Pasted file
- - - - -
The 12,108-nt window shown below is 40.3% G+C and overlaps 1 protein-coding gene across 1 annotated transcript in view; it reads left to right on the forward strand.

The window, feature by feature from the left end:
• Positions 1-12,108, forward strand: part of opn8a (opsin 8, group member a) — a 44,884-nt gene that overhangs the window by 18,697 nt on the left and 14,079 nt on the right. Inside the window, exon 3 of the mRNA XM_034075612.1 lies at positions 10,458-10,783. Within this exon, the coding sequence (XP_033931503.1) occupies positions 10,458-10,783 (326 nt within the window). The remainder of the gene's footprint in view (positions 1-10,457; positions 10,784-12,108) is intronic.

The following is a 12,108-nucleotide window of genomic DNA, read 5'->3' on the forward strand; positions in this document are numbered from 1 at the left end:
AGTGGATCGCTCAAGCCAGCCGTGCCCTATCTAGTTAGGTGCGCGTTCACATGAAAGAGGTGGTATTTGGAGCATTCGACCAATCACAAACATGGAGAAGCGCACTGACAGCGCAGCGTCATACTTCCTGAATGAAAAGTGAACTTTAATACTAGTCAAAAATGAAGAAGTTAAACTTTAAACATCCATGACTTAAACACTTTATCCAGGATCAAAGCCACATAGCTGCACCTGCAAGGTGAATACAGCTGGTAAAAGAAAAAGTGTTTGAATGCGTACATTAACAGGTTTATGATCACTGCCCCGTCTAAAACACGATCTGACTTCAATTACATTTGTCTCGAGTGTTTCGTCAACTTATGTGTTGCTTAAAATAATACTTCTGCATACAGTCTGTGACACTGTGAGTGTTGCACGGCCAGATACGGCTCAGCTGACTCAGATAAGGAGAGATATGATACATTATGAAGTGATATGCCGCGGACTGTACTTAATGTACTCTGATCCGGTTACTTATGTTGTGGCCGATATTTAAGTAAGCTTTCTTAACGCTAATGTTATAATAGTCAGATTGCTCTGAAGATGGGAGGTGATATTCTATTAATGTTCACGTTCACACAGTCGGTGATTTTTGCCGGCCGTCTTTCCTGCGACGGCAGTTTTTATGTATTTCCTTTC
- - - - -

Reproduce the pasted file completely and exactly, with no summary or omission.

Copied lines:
The 12,108-nt window shown below is 40.3% G+C and overlaps 1 protein-coding gene across 1 annotated transcript in view; it reads left to right on the forward strand.

The window, feature by feature from the left end:
• Positions 1-12,108, forward strand: part of opn8a (opsin 8, group member a) — a 44,884-nt gene that overhangs the window by 18,697 nt on the left and 14,079 nt on the right. Inside the window, exon 3 of the mRNA XM_034075612.1 lies at positions 10,458-10,783. Within this exon, the coding sequence (XP_033931503.1) occupies positions 10,458-10,783 (326 nt within the window). The remainder of the gene's footprint in view (positions 1-10,457; positions 10,784-12,108) is intronic.

The following is a 12,108-nucleotide window of genomic DNA, read 5'->3' on the forward strand; positions in this document are numbered from 1 at the left end:
AGTGGATCGCTCAAGCCAGCCGTGCCCTATCTAGTTAGGTGCGCGTTCACATGAAAGAGGTGGTATTTGGAGCATTCGACCAATCACAAACATGGAGAAGCGCACTGACAGCGCAGCGTCATACTTCCTGAATGAAAAGTGAACTTTAATACTAGTCAAAAATGAAGAAGTTAAACTTTAAACATCCATGACTTAAACACTTTATCCAGGATCAAAGCCACATAGCTGCACCTGCAAGGTGAATACAGCTGGTAAAAGAAAAAGTGTTTGAATGCGTACATTAACAGGTTTATGATCACTGCCCCGTCTAAAACACGATCTGACTTCAATTACATTTGTCTCGAGTGTTTCGTCAACTTATGTGTTGCTTAAAATAATACTTCTGCATACAGTCTGTGACACTGTGAGTGTTGCACGGCCAGATACGGCTCAGCTGACTCAGATAAGGAGAGATATGATACATTATGAAGTGATATGCCGCGGACTGTACTTAATGTACTCTGATCCGGTTACTTATGTTGTGGCCGATATTTAAGTAAGCTTTCTTAACGCTAATGTTATAATAGTCAGATTGCTCTGAAGATGGGAGGTGATATTCTATTAATGTTCACGTTCACACAGTCGGTGATTTTTGCCGGCCGTCTTTCCTGCGACGGCAGTTTTTATGTATTTCCTTTC